Position: PhD Candidate
Current Institution: Northwestern University
Abstract: Improving Labor Transparency in Social Computing Systems
Sociotechnical systems are built maintained and made financially successful by human labor. Digital workers from all around the world contribute and generate data manage content and collaborate to uphold important and prevalent systems such as Wikipedia and sub-fields of computing research such as crowdsourcing and artificial intelligence. Scholars studying data governance data feminism and the data economy brought forth the invisibility of such human labor and its broader societal impact: the lack of labor transparency made it possible for for-profit companies that operate social computing systems to reap the financial benefits of invisible labor contributing to their outsized influence over the public diminishing user privacy and industry-wide decline in labor share (the proportion of business income allocated to wages). While the importance of users’ invisible labor to social computing systems is qualitatively known we have limited quantitative evidence about the large-scale economic impact of this labor. The lack of transparency and assessment of invisible labor’s value impedes users’ ability to discern their contribution to many successful technology companies and hinders research and policymaking efforts from exploring equitable and democratic governance of social computing systems that are powered by the public’s collective labor. My dissertation aims to pave the way for the public scholars and policymakers to understanding invisible labor at a large scale and inform design and policy interventions to improve labor transparency in social computing systems. Building on digital labor literature computational social science and labor studies I make two distinct contributions: 1) quantitative methods to assess invisible labor’s economic value and 2) a definition of labor transparency from the public’s perspective.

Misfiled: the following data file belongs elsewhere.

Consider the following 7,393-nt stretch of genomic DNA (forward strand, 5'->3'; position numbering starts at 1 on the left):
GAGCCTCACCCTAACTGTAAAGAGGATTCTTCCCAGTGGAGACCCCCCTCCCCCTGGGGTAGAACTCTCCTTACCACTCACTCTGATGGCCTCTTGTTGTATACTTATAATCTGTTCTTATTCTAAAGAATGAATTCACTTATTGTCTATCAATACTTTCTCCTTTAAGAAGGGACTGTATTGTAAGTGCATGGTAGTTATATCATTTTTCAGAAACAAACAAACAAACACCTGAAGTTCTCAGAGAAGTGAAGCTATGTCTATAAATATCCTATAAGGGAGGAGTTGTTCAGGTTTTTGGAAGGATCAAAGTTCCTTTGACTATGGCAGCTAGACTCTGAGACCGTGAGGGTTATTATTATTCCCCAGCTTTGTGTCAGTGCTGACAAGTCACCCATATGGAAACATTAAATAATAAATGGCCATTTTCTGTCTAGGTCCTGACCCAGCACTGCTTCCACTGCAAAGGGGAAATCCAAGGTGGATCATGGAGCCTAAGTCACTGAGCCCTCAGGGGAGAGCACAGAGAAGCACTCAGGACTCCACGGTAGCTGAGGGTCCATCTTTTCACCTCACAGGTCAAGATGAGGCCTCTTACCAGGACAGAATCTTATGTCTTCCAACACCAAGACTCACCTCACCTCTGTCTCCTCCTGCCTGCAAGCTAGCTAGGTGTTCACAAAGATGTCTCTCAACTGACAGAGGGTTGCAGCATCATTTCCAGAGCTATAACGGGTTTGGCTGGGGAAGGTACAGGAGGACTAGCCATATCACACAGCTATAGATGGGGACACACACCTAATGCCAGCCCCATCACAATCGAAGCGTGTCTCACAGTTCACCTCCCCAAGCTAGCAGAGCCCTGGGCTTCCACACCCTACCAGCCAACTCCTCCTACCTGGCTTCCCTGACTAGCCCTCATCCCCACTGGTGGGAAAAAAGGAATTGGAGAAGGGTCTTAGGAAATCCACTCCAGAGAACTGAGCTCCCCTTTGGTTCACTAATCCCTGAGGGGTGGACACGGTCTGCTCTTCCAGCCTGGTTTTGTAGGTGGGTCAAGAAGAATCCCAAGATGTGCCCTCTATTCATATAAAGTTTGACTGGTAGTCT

Hanlin Li is a fifth-year Ph.D. student in Technology and Social Behavior at Northwestern University a joint program between Computer Science and Communication Studies. She is part of the People Space and Algorithms Research Group. Her research focuses on the utility and value of user-generated data for technology companies and the public. She is currently developing quantitative methods to measure the monetary value of user-generated data. She is also interested in designing and building systems to help the public leverage their data power in collective action. She holds a master’s degree in Human-Computer Interaction and a bachelor’s degree in Computer Science.